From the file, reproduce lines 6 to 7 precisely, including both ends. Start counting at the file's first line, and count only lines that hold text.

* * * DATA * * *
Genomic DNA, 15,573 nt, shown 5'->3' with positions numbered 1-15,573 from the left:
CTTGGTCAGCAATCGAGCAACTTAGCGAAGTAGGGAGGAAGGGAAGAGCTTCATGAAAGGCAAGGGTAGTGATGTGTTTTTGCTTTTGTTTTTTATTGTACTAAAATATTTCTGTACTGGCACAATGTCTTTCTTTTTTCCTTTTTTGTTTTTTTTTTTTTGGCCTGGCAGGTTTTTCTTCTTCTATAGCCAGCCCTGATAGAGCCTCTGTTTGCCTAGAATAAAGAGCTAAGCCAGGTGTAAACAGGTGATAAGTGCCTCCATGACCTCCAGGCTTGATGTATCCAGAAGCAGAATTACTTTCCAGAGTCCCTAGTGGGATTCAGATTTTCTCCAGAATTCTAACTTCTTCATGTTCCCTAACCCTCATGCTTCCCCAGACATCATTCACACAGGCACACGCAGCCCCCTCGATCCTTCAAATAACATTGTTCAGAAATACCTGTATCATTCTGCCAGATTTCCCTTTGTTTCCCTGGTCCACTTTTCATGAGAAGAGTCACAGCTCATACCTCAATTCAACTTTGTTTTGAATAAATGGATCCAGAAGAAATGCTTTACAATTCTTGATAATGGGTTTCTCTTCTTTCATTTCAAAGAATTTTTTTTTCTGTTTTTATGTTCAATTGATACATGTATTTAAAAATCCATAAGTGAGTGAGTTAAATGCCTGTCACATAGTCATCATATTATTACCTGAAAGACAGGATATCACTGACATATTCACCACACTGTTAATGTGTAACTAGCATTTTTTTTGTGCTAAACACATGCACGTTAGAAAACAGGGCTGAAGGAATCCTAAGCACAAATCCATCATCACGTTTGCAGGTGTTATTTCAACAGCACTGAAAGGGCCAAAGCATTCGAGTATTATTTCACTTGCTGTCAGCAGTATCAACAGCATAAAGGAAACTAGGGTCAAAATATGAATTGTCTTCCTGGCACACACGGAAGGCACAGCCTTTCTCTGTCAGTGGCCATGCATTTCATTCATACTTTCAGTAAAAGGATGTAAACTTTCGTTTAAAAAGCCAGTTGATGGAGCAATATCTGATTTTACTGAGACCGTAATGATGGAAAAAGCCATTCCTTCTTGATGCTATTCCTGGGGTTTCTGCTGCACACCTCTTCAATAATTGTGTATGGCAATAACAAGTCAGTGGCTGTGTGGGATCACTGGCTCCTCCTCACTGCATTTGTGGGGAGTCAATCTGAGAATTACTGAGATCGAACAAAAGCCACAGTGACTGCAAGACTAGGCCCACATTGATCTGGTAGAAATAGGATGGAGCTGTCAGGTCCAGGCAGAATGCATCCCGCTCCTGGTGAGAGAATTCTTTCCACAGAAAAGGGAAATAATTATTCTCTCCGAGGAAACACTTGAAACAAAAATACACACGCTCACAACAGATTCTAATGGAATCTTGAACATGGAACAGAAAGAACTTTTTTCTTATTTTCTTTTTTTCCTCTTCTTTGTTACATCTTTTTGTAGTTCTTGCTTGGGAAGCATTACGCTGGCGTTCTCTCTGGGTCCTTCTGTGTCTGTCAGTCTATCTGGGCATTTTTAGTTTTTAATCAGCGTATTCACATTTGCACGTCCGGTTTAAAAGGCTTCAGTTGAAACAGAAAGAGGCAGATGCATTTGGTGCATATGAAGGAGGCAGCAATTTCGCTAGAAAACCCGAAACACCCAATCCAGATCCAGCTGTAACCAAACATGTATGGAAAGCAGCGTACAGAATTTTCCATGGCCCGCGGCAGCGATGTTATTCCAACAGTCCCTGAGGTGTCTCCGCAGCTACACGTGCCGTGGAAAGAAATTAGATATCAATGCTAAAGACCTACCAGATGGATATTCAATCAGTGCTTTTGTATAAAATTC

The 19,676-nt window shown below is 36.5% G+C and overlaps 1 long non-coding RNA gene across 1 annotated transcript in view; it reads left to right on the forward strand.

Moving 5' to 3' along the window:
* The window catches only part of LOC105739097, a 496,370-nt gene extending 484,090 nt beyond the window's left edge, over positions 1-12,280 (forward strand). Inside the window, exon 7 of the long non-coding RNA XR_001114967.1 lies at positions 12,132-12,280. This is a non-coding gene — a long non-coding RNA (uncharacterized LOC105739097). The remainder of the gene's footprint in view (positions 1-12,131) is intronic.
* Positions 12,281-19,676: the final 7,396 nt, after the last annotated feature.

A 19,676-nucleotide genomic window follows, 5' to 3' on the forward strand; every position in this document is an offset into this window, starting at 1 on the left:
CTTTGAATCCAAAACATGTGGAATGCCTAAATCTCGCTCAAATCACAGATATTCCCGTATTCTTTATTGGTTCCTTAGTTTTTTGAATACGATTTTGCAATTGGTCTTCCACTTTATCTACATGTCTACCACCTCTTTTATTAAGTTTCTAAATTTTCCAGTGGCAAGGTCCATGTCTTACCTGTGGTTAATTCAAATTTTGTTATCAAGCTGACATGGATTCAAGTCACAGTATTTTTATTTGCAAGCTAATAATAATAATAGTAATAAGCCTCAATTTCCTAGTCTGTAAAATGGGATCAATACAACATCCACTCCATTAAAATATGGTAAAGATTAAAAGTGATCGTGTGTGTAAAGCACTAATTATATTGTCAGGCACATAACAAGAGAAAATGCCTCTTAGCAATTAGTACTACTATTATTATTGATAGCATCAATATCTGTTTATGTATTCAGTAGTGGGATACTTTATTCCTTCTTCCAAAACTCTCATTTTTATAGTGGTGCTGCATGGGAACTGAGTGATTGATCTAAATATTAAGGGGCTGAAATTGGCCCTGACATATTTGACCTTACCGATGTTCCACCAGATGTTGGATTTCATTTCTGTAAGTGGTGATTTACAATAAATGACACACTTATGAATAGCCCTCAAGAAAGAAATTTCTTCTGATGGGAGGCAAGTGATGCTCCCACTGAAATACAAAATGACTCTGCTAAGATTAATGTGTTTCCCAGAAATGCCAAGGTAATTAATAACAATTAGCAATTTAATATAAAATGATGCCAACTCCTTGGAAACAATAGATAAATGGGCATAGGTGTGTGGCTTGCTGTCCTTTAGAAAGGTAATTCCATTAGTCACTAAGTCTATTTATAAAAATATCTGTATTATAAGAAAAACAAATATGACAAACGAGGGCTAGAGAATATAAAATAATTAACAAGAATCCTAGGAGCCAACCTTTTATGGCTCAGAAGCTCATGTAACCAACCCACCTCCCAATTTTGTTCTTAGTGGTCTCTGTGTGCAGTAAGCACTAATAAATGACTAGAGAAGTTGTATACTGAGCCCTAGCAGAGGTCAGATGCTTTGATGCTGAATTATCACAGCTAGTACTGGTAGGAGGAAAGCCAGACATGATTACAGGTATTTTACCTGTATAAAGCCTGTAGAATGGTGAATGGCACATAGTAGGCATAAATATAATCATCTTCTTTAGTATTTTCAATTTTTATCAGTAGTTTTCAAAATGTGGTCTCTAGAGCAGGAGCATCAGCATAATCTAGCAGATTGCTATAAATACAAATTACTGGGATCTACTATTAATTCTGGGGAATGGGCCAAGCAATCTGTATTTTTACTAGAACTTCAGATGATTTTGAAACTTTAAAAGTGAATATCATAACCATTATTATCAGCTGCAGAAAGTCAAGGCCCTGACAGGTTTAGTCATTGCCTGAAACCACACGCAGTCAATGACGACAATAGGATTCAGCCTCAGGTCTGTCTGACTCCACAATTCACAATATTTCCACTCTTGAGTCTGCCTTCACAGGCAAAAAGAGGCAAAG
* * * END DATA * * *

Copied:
* Positions 12,281-19,676: the final 7,396 nt, after the last annotated feature.

A 19,676-nucleotide genomic window follows, 5' to 3' on the forward strand; every position in this document is an offset into this window, starting at 1 on the left: